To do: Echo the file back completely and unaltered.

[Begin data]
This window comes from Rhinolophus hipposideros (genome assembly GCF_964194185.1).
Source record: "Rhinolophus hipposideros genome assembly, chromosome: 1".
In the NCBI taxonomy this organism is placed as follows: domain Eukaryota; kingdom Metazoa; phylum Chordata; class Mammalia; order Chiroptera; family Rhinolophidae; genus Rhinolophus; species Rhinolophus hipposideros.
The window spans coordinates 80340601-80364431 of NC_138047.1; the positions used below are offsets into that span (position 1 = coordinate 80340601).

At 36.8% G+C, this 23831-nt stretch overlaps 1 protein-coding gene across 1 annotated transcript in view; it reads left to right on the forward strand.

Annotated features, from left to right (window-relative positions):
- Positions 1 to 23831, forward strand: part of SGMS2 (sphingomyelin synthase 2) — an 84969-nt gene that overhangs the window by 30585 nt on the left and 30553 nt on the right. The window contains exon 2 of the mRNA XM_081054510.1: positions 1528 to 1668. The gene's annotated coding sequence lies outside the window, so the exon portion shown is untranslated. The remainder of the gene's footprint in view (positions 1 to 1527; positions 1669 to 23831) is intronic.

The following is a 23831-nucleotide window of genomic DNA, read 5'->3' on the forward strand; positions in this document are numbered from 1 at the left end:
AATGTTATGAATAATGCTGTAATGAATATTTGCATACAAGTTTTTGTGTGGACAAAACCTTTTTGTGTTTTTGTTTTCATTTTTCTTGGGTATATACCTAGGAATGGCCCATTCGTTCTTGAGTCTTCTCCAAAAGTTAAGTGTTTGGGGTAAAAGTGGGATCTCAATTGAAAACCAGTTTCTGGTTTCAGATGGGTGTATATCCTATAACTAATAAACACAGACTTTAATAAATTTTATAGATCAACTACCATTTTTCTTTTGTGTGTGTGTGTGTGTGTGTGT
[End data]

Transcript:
This window comes from Rhinolophus hipposideros (genome assembly GCF_964194185.1).
Source record: "Rhinolophus hipposideros genome assembly, chromosome: 1".
In the NCBI taxonomy this organism is placed as follows: domain Eukaryota; kingdom Metazoa; phylum Chordata; class Mammalia; order Chiroptera; family Rhinolophidae; genus Rhinolophus; species Rhinolophus hipposideros.
The window spans coordinates 80340601-80364431 of NC_138047.1; the positions used below are offsets into that span (position 1 = coordinate 80340601).

At 36.8% G+C, this 23831-nt stretch overlaps 1 protein-coding gene across 1 annotated transcript in view; it reads left to right on the forward strand.

Annotated features, from left to right (window-relative positions):
- Positions 1 to 23831, forward strand: part of SGMS2 (sphingomyelin synthase 2) — an 84969-nt gene that overhangs the window by 30585 nt on the left and 30553 nt on the right. The window contains exon 2 of the mRNA XM_081054510.1: positions 1528 to 1668. The gene's annotated coding sequence lies outside the window, so the exon portion shown is untranslated. The remainder of the gene's footprint in view (positions 1 to 1527; positions 1669 to 23831) is intronic.

The following is a 23831-nucleotide window of genomic DNA, read 5'->3' on the forward strand; positions in this document are numbered from 1 at the left end:
AATGTTATGAATAATGCTGTAATGAATATTTGCATACAAGTTTTTGTGTGGACAAAACCTTTTTGTGTTTTTGTTTTCATTTTTCTTGGGTATATACCTAGGAATGGCCCATTCGTTCTTGAGTCTTCTCCAAAAGTTAAGTGTTTGGGGTAAAAGTGGGATCTCAATTGAAAACCAGTTTCTGGTTTCAGATGGGTGTATATCCTATAACTAATAAACACAGACTTTAATAAATTTTATAGATCAACTACCATTTTTCTTTTGTGTGTGTGTGTGTGTGTGTGT